The danger of target=_blank and opener

When want to open a new page in a new tab on clicking a link on a page, the usual way of achieving this is to use target="_blank" property in a tag. However, the use of this leaves space for phishing website.


Before talking about the opener object, let's know a bit about parent object when using iframe. HTML provides a parent object which is used to communicate between the parent page and the embedded iframe element. This parent object can be accessed using window.parent. Similar to parent, opener can be used to access the window element of the page which opens the current page in an a target="_blank" element. 

Same origin and cross origin

Modern browsers provide the protection of cross origin resource access and sharing. When the domains are the same, parent object and opener object will indeed refer to the top window object. While if the domains are different, parent object and opener object refer to a wrapped global object which has limited access to some properties of the top window.

In addition, iframe provides a sandbox property which restricts the access to some properties. It provides a layer of protection to resource even for the same domain pages.

The danger

In case you have  target="_blank" property in a link element, when clicking the link, a new page will open in a new tab. If the new page contains malicious code, it may make the original page navigate to a phishing website in background without your notice. When the user tries to get back to the original site, a fake site may be shown instead.


Below shows how this can be done.

1  Assume there is a website named and it contains a link element.

<a href="" target="_blank">An evil site</a>

2. When user clicks this link, a new tab will show and the page will be opened in the new tab. The new evil site can identify the source of the site through Referer property in HTTP Header. The evil site may have below malicious code

const url = encodeURIComponent('{{header.referer}}'); window.opener.location.replace('' + url);

3. Now the user is at the new tab, but at the same time, the original tab has been navigated to

4. The fake site may display a phishing page similar to the one in the query string(The origin site).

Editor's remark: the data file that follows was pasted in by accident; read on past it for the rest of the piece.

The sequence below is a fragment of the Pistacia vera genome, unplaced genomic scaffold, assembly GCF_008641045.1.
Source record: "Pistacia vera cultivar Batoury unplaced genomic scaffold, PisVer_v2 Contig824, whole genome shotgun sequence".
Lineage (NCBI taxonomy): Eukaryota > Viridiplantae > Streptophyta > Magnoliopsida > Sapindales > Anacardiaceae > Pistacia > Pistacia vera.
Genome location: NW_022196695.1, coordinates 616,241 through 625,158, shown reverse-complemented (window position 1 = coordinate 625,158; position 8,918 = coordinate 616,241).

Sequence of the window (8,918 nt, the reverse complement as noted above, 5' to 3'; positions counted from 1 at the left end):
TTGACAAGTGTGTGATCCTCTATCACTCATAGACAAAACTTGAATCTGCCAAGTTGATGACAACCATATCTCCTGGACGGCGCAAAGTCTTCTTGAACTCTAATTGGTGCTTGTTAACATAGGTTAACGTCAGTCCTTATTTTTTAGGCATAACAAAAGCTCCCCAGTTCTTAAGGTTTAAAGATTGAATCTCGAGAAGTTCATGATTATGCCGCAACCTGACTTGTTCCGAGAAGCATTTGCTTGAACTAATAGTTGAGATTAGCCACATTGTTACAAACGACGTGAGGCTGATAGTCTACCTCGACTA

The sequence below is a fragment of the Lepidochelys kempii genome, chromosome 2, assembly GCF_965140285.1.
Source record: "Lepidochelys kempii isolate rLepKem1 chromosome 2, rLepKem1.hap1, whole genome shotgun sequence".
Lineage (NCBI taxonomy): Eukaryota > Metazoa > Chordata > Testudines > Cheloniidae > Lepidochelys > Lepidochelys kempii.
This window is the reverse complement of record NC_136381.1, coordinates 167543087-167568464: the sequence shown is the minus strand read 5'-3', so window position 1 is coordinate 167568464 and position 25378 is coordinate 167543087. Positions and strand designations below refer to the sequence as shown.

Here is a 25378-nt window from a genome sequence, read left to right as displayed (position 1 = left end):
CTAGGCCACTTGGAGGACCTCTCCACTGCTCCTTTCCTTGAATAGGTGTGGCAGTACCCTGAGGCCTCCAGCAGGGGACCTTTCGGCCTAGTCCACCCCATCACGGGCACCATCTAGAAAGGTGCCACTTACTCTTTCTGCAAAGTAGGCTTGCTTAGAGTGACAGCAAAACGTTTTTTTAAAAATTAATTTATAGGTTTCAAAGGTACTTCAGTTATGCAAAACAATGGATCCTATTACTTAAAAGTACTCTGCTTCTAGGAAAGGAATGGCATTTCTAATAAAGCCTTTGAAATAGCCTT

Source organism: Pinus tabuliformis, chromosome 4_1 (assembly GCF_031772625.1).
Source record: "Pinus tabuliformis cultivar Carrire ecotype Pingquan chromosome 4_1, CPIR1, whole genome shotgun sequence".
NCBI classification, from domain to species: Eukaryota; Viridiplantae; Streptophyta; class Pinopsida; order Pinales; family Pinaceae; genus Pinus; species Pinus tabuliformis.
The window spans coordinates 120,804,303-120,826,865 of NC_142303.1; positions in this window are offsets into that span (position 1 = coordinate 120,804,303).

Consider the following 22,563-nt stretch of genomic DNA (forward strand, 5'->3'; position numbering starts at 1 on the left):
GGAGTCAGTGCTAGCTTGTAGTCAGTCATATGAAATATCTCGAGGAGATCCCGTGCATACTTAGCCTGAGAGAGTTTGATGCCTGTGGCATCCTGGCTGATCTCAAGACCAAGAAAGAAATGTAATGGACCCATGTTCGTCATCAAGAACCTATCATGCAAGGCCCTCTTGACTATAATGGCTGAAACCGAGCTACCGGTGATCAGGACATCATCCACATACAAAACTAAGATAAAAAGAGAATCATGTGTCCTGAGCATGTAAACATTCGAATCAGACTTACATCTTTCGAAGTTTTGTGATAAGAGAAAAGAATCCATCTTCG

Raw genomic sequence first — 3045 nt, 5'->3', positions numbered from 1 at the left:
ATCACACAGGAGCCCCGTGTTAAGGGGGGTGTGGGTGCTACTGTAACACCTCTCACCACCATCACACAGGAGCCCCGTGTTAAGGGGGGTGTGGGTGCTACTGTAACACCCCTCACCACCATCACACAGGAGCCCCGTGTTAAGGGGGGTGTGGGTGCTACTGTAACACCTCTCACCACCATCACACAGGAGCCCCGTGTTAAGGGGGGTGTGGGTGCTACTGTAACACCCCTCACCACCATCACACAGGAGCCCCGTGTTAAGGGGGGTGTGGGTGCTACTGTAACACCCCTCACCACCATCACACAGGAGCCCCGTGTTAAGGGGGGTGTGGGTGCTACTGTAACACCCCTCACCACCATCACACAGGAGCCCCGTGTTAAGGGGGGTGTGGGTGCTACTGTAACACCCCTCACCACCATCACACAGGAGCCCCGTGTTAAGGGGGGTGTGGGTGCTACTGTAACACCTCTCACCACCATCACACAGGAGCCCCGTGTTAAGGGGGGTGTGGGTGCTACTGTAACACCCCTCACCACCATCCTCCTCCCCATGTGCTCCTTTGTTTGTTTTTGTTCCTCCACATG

5. The user closes the tab showing and wants to get back to the original site. It will never succeed anymore.

The above steps are demonstrated when two sites are in different domain. The reason why it works is the opener object can still call location.replace(Though parent cannot). If in the same domain case, the situation would be worse.


If it's an iframe, then can use the sandbox property(will not talk more about this here). But if it's a link(The above case), below methods can be adopted.

1. Referrer policy and noreferrer

In above attacking steps, the Referer property in HTTP Header is being utilized. In fact, the response header can be configured in Referrer Policy. This involves backend code change though. An alternative method is to set rel="noreferrer" property.

<a href="" target="_blank" rel="noreferrer">An evil site</a>

Note: This cannot prevent the original site is being navigated to a fake site even though referrer policy is configured(This will only make the fake site unaware what phishing page to display).

2. noopener

For security reason, modern browsers all support the rel="noopener" property which will set the opener to null in the new opened page, hence the opener cannot be used anymore.

<a href="" target="_blank" rel="noopener">An evil site</a>

3. JavaScript

noopener solves the problem well, but it's not supported in old browsers. In this case, some JavaScript code can be written to prevent the attack.

"use strict"; function openUrl(url) { var newTab =; newTab.opener = null; newTab.location = url; }


When a link has target="_blank" property, please add the rel="noopener" property and it's recommended to have rel="noreferrer" as well.

<a href="" target="_blank" rel="noopener noreferrer">An evil site</a>

Also for SEO consideration, rel="nofollow" is also recommended. Hence the final link would look like

<a href="" target="_blank" rel="noopener noreferrer nofollow">An evil site</a>


One final tip. If a site contains a target="_blank", the new opened tab will impact the original tab. If the new tab executes a long running or resource consuming script, the original tab will become lagging. But if the link has the rel="noopener" property, the two tabs will not interfere with each other.